Each time I worked with members of the WG, I had the satisfaction of knowing that others had listened, often integrating my ideas, sometime not. I could take no ownership of the result. However, I keenly appreciated that the process was a productive one and that my suggestions were analyzed and synthesized by the WG. But the sense of being a part of designing something important to a society didn’t end there.
I also was tasked with assisting in opening new mediation centers and conducting advanced mediation training. If Biliana is the activist architect of mediation, Zoya is the wise builder. Zoya is a warm woman, having obtained her law degree during the communist era. She has eyes that always smile and she is a natural-born mediator. Zoya says she has “found her calling” and her passion shows each time she speaks to others about anything involved in mediation. Zoya and her judicial colleague, Stanislav, are responsible for forming the BAARD (Bulgarian Association for Alternative Resolution Dispute) Center, the first mediation center in Bulgaria located in Plovdiv. A few hours from Sofia, Plovdiv is a dynamic city humming with entrepreneurial activities. It is the proud site of two preserved Roman amphitheatres.
Biliana and Zoya and I traveled to various offices of chief judges, encouraging court-related mediation. We found many regional and district court judges very receptive. For those otherwise indifferent (and in a few cases, hostile) judges, Biliana’s and Zoya’s enthusiasm for mediation was contagious. I observed Zoya’s mediation skills literally transform the opinion of one recalcitrant judge from doubt and dislike into outright enthusiastic acceptance.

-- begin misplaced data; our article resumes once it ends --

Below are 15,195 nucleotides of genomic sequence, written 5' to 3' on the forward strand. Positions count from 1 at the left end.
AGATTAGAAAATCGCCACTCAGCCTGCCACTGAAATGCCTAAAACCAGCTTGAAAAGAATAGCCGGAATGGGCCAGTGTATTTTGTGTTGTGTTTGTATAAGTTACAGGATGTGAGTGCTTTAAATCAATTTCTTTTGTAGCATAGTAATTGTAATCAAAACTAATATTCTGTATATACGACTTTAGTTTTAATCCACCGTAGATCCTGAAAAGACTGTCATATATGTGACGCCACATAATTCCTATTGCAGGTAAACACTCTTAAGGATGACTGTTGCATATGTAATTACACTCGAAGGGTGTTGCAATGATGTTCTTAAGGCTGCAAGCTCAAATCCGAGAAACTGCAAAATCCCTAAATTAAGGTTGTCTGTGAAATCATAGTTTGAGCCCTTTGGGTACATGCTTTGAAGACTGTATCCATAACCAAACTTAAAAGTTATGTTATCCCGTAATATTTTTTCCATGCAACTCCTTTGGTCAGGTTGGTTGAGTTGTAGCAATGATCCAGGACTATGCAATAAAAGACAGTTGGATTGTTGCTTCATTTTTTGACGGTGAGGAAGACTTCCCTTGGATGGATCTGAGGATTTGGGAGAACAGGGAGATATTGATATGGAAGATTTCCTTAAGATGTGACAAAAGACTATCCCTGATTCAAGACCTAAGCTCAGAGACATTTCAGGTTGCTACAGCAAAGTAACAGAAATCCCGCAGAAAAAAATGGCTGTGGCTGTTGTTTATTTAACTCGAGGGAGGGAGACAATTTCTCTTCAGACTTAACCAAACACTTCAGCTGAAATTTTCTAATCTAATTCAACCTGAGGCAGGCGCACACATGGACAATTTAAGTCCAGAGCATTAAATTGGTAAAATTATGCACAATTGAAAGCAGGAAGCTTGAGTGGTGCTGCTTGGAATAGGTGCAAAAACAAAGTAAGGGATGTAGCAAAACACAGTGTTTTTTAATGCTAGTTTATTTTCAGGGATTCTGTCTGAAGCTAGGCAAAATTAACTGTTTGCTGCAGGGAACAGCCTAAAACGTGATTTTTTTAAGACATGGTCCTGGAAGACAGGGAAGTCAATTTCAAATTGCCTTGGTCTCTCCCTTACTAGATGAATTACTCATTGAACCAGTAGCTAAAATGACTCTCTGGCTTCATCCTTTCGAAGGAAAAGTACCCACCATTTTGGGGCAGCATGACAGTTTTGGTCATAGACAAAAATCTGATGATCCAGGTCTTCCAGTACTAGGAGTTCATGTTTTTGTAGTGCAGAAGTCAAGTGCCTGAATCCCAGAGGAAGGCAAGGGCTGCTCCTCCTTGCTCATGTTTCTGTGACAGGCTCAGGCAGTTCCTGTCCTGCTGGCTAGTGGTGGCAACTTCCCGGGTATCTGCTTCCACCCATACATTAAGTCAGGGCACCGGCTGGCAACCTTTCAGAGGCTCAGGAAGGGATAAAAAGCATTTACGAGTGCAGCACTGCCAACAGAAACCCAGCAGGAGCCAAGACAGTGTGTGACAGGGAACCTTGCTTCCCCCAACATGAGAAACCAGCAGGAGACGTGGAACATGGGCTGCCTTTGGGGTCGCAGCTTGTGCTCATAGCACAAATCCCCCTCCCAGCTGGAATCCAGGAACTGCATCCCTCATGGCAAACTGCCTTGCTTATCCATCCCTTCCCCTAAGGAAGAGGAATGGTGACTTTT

I predict that mediation in Bulgaria will be highly successful in a beautiful country where sadly there is still much poverty and incomes are low, despite hard work. For many decades, the Bulgarian people lived under a system that actively stifled individual motivations and thwarted creative ideas. Mediation, because of the dynamics inherent in the process, will work to transform this country into a thriving democracy in the European Union. During communism, mediation was much distrusted as a process: the communist party member met with the disputants and simply told them what to do. It was as simple as that. As Zoya describes her mediations, something much more dynamic is happening to individuals in an ever-increasing number of successful mediations. I agree. For the first time in their lives, Bulgarians are learning and embracing the fact that they have personal control over resolving a dispute. They make a personal decision affecting their lives, not someone else. Once they learn they have this control, they begin to listen to the other side and determine options that might work if the other side will agree. A give and take develops. In learning to listen and articulate options, inherent to the process is taking responsibility for one’s actions. Taking personal responsibility for one’s acts is empowering. Zoya reports this process happening repeatedly; some of the same people are returning to mediation a second time or more. Enough of these individuals help change, over time, the attitude, tenor, and communication abilities of a community. Thus, the community’s strength increases. When enough communities embrace these dynamics, a nation is empowered. I see this in Bulgaria’s future.